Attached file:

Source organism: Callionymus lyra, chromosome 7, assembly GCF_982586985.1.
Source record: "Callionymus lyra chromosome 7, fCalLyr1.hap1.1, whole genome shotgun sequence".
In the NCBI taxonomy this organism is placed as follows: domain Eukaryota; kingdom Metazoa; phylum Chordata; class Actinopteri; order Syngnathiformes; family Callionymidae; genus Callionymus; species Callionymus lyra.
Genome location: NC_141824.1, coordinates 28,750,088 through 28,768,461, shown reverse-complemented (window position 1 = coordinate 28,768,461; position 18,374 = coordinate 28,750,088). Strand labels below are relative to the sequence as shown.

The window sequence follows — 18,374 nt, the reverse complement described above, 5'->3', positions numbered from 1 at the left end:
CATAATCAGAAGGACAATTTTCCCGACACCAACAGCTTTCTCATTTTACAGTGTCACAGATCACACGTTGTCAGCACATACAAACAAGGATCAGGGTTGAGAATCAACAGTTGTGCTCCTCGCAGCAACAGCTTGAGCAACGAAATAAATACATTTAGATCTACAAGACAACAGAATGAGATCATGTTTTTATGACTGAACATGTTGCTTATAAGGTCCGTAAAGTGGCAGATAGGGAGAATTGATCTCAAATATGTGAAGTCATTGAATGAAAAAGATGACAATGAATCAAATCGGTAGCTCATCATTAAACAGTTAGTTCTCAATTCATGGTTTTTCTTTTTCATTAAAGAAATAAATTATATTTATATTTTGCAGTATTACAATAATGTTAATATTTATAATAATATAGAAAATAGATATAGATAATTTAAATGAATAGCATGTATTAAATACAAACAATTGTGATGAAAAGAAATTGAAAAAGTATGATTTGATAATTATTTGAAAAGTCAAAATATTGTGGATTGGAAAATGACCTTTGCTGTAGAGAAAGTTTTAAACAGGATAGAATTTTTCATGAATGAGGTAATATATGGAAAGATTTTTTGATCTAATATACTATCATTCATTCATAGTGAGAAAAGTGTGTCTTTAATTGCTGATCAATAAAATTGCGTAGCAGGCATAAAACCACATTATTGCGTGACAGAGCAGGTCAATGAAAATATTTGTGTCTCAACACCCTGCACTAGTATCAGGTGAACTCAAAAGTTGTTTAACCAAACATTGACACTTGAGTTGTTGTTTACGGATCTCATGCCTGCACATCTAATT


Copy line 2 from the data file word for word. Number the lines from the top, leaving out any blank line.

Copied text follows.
Source record: "Callionymus lyra chromosome 7, fCalLyr1.hap1.1, whole genome shotgun sequence".